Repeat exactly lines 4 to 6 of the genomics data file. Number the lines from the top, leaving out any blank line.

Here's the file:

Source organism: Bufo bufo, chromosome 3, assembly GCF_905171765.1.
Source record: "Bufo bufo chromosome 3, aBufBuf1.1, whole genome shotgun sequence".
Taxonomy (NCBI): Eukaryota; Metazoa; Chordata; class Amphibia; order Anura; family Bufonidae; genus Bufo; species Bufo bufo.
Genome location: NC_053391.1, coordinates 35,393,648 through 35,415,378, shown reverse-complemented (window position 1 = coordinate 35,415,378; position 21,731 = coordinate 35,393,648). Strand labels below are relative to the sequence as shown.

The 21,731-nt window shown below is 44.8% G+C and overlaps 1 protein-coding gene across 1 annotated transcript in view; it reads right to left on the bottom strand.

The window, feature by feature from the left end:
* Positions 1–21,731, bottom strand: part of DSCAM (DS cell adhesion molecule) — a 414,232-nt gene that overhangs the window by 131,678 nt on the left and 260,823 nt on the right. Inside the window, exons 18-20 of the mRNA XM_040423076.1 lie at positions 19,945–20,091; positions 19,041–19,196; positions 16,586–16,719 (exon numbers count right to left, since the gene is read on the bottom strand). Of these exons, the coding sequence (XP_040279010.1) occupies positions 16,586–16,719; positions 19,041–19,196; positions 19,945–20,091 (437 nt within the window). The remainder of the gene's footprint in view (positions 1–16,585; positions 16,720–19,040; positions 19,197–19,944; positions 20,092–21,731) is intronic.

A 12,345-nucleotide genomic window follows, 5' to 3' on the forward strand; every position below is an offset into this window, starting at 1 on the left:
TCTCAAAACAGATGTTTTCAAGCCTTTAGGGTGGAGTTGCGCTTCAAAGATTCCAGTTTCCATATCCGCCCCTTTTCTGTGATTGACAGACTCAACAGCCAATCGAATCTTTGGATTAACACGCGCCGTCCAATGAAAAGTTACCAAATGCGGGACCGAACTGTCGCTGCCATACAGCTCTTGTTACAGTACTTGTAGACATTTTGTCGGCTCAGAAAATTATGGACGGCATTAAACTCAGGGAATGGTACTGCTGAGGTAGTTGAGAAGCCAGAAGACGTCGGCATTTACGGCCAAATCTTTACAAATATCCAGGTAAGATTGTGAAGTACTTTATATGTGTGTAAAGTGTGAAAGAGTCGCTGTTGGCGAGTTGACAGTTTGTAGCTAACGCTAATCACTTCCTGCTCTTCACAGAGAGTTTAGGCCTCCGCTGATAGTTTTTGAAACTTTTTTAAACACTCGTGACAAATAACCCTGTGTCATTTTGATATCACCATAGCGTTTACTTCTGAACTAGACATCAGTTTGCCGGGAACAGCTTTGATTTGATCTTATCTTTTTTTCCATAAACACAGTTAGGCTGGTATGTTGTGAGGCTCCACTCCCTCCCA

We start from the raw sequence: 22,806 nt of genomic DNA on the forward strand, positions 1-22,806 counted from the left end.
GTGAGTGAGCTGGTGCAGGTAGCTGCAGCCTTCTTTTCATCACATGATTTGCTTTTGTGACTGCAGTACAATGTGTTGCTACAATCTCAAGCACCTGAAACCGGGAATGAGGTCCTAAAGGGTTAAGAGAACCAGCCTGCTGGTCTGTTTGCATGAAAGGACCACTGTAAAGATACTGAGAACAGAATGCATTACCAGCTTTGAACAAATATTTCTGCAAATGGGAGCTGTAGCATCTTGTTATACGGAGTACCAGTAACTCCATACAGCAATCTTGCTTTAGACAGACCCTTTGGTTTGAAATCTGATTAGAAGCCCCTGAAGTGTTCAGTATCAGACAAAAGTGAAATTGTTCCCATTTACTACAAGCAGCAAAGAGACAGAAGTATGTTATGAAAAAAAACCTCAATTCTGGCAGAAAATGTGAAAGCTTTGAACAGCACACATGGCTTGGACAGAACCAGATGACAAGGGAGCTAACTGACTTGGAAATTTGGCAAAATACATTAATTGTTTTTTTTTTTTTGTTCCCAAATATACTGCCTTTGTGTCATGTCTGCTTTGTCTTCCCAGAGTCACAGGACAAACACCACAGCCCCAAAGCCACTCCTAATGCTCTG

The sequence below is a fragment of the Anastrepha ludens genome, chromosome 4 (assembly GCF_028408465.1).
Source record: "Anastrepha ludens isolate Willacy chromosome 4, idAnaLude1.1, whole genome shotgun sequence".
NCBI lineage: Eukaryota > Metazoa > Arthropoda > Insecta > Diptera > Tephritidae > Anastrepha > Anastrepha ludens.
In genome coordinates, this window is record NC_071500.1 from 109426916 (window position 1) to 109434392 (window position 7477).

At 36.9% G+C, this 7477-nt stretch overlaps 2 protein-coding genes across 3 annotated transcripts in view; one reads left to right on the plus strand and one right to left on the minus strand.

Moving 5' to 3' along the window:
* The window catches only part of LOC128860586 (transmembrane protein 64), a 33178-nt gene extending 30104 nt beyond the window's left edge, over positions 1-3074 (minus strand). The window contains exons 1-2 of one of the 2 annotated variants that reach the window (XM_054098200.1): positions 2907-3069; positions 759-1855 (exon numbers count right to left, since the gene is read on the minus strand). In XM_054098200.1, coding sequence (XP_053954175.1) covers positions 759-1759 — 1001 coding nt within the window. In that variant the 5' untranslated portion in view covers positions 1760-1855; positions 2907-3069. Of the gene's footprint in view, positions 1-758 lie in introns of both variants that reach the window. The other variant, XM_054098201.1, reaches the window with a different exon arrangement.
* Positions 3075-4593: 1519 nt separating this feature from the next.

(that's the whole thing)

Genome location: NC_053391.1, coordinates 35,393,648 through 35,415,378, shown reverse-complemented (window position 1 = coordinate 35,415,378; position 21,731 = coordinate 35,393,648). Strand labels below are relative to the sequence as shown.

The 21,731-nt window shown below is 44.8% G+C and overlaps 1 protein-coding gene across 1 annotated transcript in view; it reads right to left on the bottom strand.

The window, feature by feature from the left end: